She expects a flight to safe haven assets or currencies such as the US dollar, but says the suitability of such approaches depends on how much risk your portfolio can handle.

"Currency movements will make the underlying investment return more volatile; in some cases, it may double or erase the entire investment return,” says Liu.

"If investors don’t have a strong view of the currency direction, then a hedged option would definitely provide smoother returns."

Hedging your hedge

Gemma Weeks from ETF Securities says it's impossible to predict how low the Australian dollar will go. And she agrees with Bei Liu's view that the US dollar probably holds more appeal given the volatility of markets at the moment.

But for investors keen to buy the local dollar she suggests another approach.

“After seeing the Australian dollar swing after market crashes before, many investors will still want to take a hedged position at this time. If so, so why not hedge your hedge?" says Weeks.

"By switching 50 per cent of your position into hedged and leaving 50 per cent unhedged, you're essentially mitigating any currency risk, giving investors the best of both worlds."

Over the long run, experts say that currency risks even out – what goes up, must come down – and currency volatility is smoothed out. But if you do decide to hedge now, there may be a small of between 2 to 10 basis points compared to an unhedged version of the same managed fund.

is a Morningstar contributor.

This is a financial news article to be used for non-commercial purposes and is not intended to provide financial advice of any kind. Opinions expressed herein are subject to change without notice and may differ or be contrary to the opinions or recommendations of Morningstar as a result of using different assumptions and criteria. 

© 2021 Morningstar, Inc. All rights reserved. Neither Morningstar, its affiliates, nor the content providers guarantee the data or content contained herein to be accurate, complete or timely nor will they have any liability for its use or distribution. This information is to be used for personal, non-commercial purposes only. No reproduction is permitted without the prior written consent of Morningstar. Any general advice or 'regulated financial advice' under New Zealand law has been prepared by Morningstar Australasia Pty Ltd (ABN: 95 090 665 544, AFSL: 240892), or its Authorised Representatives, and/or Morningstar Research Ltd, subsidiaries of Morningstar, Inc, without reference to your objectives, financial situation or needs. For more information, refer to our Financial Services Guide (AU) and Financial Advice Provider Disclosure Statement (NZ). Our publications, ratings and products should be viewed as an additional investment resource, not as your sole source of information. Morningstar’s full research reports are the source of any Morningstar Ratings and are available from Morningstar or your adviser. Past performance does not necessarily indicate a financial product's future performance. To obtain advice tailored to your situation, contact a licensed financial adviser. Some material is copyright and published under licence from ASX Operations Pty Ltd ACN 004 523 782. The article is current as at date of publication.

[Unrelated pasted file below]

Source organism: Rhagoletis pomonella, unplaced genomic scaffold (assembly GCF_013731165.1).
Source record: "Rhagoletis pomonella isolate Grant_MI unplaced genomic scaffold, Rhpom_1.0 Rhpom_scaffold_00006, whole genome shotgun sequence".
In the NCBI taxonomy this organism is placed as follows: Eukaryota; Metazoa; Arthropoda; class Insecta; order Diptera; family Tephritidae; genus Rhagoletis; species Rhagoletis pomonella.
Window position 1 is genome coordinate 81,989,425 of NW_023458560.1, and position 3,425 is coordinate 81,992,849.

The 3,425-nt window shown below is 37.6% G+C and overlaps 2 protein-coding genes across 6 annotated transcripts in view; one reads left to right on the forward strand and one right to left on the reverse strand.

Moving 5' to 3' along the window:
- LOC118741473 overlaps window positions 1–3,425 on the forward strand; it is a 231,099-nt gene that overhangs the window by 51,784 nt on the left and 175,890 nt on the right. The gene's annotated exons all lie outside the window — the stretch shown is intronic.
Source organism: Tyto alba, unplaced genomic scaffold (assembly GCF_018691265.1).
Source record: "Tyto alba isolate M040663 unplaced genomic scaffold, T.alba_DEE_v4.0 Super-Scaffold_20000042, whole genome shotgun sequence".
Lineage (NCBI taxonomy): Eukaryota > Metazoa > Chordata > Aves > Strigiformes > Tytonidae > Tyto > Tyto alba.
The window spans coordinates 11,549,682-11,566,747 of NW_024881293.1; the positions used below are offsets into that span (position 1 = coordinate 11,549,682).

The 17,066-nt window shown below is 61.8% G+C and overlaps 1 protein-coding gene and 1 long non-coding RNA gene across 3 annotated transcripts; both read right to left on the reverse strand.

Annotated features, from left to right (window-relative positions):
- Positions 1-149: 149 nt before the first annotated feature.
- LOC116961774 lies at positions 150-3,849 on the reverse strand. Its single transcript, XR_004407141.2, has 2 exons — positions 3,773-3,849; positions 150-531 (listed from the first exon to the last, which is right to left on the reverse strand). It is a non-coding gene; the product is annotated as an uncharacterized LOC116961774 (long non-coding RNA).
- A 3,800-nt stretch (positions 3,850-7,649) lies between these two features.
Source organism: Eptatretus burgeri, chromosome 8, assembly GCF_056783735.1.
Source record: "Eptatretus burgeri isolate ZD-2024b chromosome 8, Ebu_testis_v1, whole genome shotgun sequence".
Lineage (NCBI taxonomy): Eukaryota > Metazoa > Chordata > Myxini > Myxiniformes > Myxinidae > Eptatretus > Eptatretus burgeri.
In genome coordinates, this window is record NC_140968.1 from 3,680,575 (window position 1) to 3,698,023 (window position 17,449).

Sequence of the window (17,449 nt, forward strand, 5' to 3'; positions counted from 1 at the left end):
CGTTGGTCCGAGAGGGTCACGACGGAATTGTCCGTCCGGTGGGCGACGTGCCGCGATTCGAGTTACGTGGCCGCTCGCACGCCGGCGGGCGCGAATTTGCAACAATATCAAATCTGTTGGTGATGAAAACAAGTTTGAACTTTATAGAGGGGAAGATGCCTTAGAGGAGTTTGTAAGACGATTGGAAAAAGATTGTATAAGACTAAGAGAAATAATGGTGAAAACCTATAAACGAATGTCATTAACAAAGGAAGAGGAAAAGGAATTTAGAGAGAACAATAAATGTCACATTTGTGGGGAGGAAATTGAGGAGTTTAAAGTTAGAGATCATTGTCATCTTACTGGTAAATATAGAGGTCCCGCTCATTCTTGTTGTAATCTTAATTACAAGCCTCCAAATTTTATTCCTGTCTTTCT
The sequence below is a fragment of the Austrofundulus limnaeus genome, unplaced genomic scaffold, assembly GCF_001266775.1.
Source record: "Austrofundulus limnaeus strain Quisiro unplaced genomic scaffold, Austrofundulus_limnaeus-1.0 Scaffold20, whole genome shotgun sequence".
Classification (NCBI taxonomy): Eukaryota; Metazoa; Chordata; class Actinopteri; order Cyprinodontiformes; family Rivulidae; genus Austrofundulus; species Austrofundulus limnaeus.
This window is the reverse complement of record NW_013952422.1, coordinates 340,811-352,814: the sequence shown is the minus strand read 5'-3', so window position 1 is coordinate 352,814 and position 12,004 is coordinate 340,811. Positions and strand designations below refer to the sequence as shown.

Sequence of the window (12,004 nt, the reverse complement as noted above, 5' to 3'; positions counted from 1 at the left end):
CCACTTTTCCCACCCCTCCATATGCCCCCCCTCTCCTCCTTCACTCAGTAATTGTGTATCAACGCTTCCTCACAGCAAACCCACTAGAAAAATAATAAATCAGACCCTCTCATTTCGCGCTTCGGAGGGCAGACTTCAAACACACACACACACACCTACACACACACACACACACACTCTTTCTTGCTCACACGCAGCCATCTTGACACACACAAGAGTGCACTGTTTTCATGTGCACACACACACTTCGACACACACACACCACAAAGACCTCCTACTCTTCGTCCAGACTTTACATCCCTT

Email To Friend